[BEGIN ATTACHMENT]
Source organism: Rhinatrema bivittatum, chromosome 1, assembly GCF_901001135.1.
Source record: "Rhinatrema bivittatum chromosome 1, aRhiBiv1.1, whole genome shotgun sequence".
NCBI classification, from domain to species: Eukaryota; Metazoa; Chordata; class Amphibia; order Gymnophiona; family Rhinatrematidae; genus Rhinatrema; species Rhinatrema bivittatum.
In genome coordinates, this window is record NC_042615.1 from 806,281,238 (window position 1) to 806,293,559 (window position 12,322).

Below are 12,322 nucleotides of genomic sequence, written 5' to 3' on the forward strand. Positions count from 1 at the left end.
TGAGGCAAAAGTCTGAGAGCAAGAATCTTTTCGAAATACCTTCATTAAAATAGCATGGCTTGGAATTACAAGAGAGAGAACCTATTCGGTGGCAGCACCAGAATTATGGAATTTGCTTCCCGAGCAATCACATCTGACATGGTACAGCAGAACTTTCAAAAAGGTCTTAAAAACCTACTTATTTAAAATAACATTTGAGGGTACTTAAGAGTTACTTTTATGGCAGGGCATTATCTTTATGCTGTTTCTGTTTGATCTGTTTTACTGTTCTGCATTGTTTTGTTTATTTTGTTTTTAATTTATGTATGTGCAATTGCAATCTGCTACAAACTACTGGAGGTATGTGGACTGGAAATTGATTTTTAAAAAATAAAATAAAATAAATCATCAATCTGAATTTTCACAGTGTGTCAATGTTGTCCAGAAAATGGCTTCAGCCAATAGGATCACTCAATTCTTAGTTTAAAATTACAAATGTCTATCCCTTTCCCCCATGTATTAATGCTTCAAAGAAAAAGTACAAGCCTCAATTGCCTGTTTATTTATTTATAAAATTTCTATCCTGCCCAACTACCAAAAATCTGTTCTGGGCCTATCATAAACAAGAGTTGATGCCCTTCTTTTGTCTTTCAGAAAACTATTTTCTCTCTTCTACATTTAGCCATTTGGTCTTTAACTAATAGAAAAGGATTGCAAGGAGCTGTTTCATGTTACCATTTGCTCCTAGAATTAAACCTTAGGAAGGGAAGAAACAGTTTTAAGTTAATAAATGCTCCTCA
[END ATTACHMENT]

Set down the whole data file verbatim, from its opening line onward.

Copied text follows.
Source organism: Rhinatrema bivittatum, chromosome 1, assembly GCF_901001135.1.
Source record: "Rhinatrema bivittatum chromosome 1, aRhiBiv1.1, whole genome shotgun sequence".
NCBI classification, from domain to species: Eukaryota; Metazoa; Chordata; class Amphibia; order Gymnophiona; family Rhinatrematidae; genus Rhinatrema; species Rhinatrema bivittatum.
In genome coordinates, this window is record NC_042615.1 from 806,281,238 (window position 1) to 806,293,559 (window position 12,322).

Below are 12,322 nucleotides of genomic sequence, written 5' to 3' on the forward strand. Positions count from 1 at the left end.
TGAGGCAAAAGTCTGAGAGCAAGAATCTTTTCGAAATACCTTCATTAAAATAGCATGGCTTGGAATTACAAGAGAGAGAACCTATTCGGTGGCAGCACCAGAATTATGGAATTTGCTTCCCGAGCAATCACATCTGACATGGTACAGCAGAACTTTCAAAAAGGTCTTAAAAACCTACTTATTTAAAATAACATTTGAGGGTACTTAAGAGTTACTTTTATGGCAGGGCATTATCTTTATGCTGTTTCTGTTTGATCTGTTTTACTGTTCTGCATTGTTTTGTTTATTTTGTTTTTAATTTATGTATGTGCAATTGCAATCTGCTACAAACTACTGGAGGTATGTGGACTGGAAATTGATTTTTAAAAAATAAAATAAAATAAATCATCAATCTGAATTTTCACAGTGTGTCAATGTTGTCCAGAAAATGGCTTCAGCCAATAGGATCACTCAATTCTTAGTTTAAAATTACAAATGTCTATCCCTTTCCCCCATGTATTAATGCTTCAAAGAAAAAGTACAAGCCTCAATTGCCTGTTTATTTATTTATAAAATTTCTATCCTGCCCAACTACCAAAAATCTGTTCTGGGCCTATCATAAACAAGAGTTGATGCCCTTCTTTTGTCTTTCAGAAAACTATTTTCTCTCTTCTACATTTAGCCATTTGGTCTTTAACTAATAGAAAAGGATTGCAAGGAGCTGTTTCATGTTACCATTTGCTCCTAGAATTAAACCTTAGGAAGGGAAGAAACAGTTTTAAGTTAATAAATGCTCCTCA